With a love of discussion and debate Brown was provided an excellent testing ground for his novel ideas. His doctoral student, Donald L. Katz, described Brown’s way of bringing intellectual excitement to the classroom and laboratory by encouraging students to find a “new meaning to logic and processes of reasoning as methods of solving engineering problems.” Katz, who would succeed Brown as chair of the department, said, “Dr. Brown raised the curtain to a broader intellectual horizon and inspired many to explore new fields of research. The young instructor felt Professor Brown’s support, friendliness, and encouragement as he embarked on the teaching of a new course or into a new field of investigation. [His] willingness to consider new and better ways of doing things made him a friend of progress.”
Cedomir Sliepcevich taught both the graduate and undergraduate thermodynamics courses after G.G. Brown moved on to administrative duties. Sliepcevich first got to know Brown in 1941 as a master’s student in Brown’s graduate thermodynamics course. He says that for the first dozen or so classes the students were asked not to take notes because Brown wanted them to concentrate on thinking. “His classes were neither formal lectures nor pedantic recitations. They were, simply put, class discussions with a premium on argument. He encouraged the students to get in small groups outside the classroom solely for the purpose of arguing or coming to grips with the esoterics of thermodynamics.”
According to Sliepcevich, Brown never used a textbook, as he believe them to be too preoccupied with equations, and emphasized memory over understanding and thought with their “cookbook style” of problems solving.
In 1942, Brown was selected to succeed White as chair of the Department of Chemical and Metallurgical Engineering. As chair, Brown concentrated as revising the curriculum, introducing undergraduate courses in thermodynamics, solid-state science, and process design. He also led a group of twelve staff members in writing the textbook, Unit Operations.
The book, published in 1950, revolutionized chemical engineering curricula. After a longstanding emphasis on specific industries, such as petroleum or chemical, this book organized curricula into teaching unit operations, or basic steps in processes. The text was promptly adopted by 115 institutions, including almost every chemical engineering department in the United States.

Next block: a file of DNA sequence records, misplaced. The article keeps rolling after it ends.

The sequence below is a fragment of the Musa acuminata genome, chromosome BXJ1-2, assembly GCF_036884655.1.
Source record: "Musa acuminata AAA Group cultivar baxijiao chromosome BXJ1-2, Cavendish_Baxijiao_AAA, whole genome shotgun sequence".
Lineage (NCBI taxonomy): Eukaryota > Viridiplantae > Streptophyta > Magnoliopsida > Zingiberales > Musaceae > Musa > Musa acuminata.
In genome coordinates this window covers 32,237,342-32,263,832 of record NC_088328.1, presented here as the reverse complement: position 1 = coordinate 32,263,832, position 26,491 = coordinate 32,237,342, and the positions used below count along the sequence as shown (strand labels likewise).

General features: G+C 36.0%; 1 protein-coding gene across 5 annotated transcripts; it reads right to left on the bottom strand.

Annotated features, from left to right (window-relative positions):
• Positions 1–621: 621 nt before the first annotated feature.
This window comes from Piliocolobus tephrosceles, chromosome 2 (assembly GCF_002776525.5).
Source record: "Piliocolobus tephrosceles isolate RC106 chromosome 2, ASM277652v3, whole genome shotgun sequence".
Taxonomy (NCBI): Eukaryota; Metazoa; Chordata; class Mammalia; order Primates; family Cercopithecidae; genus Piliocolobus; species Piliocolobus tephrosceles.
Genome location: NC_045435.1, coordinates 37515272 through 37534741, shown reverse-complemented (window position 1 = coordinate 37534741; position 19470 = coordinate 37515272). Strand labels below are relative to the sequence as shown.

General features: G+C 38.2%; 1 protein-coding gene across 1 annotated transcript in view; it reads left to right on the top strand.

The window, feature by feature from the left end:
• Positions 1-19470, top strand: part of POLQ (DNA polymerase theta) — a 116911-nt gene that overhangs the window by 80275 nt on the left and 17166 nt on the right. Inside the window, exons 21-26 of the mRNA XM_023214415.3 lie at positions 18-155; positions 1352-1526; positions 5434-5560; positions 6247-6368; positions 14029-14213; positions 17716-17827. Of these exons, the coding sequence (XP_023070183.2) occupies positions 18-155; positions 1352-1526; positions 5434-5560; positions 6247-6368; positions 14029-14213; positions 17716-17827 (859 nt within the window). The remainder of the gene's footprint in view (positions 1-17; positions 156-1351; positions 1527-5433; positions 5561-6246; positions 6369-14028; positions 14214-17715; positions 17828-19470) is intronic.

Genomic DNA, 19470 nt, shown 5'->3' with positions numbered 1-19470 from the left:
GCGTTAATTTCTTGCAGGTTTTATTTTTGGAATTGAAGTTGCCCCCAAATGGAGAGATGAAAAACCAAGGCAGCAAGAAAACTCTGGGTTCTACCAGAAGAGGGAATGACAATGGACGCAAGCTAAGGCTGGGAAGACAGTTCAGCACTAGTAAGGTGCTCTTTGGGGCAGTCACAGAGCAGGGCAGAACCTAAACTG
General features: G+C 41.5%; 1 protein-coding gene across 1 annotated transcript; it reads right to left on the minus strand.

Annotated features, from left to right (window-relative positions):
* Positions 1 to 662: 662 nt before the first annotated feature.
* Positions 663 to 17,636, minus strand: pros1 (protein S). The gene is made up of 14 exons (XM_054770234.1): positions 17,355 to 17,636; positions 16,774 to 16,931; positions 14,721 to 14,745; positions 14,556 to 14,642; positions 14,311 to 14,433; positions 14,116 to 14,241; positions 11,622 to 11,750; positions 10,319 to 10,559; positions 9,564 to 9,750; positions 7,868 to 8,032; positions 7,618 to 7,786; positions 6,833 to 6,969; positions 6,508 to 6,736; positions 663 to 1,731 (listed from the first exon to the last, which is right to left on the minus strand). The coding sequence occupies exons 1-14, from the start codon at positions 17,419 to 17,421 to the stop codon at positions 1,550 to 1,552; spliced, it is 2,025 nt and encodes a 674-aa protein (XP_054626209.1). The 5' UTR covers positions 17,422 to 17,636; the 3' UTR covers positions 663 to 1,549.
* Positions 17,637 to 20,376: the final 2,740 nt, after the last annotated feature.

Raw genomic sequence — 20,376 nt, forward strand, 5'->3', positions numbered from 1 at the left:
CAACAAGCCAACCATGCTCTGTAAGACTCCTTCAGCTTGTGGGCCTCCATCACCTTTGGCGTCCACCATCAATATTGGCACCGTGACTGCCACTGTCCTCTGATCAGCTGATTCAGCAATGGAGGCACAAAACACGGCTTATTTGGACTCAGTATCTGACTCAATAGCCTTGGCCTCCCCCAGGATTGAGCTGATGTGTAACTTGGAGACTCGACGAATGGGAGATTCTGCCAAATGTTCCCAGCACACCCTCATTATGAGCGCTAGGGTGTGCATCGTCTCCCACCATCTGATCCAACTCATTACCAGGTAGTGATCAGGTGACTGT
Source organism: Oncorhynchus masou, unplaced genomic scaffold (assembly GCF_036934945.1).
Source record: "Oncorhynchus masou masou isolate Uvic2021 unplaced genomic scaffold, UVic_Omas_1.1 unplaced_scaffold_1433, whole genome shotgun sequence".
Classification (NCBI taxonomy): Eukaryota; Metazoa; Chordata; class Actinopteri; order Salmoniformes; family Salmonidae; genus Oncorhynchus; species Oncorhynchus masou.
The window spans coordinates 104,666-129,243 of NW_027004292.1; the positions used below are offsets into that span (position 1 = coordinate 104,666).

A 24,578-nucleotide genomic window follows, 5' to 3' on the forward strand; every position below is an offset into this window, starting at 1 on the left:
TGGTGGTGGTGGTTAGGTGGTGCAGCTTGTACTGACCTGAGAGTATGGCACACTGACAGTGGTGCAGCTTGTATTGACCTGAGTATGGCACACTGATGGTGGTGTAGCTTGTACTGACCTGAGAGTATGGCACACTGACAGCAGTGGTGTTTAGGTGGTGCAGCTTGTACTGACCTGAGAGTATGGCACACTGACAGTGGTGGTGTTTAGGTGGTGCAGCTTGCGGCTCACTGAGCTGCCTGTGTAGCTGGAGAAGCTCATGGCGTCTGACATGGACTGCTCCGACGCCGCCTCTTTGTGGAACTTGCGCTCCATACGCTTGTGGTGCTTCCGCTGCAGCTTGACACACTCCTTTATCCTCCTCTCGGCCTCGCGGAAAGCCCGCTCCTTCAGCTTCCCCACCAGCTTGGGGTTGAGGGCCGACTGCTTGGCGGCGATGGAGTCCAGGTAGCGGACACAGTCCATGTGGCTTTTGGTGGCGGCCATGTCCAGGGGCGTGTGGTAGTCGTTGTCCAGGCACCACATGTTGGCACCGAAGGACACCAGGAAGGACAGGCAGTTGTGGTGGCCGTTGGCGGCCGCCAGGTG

Jim Wilkes, a chemical engineering faculty member from 1960 to 2000, says he first came across a copy of Unit Operations as an undergraduate at the University of Cambridge in his native England in 1953. Wilkes regards the volume as the most significant book in the history of chemical engineering.
“The work is all-embracing, and places almost all chemical engineering operations on a sound scientific base,” according to Wilkes, who still treasures his copy, and says Brown’s work is what ultimately brought him to Michigan. Wilkes also proudly notes that he had the pleasure of working with eight of the twelve coauthors when he joined the faculty in 1960.
Planning for the future of energy
In 1950, Brown was appointed director of the U.S. Atomic Energy Commission’s Division of Chemical Engineering, which was responsible for the chemical engineering phases of the Commission’s reactor development program and with the establishment and operation of reactors at the new Reactor Testing Station in Idaho and in West Milton, New York. Brown also was involved with the development of processes for the recovery of uranium from depleted nuclear fuels and disposal of radioactive waste material.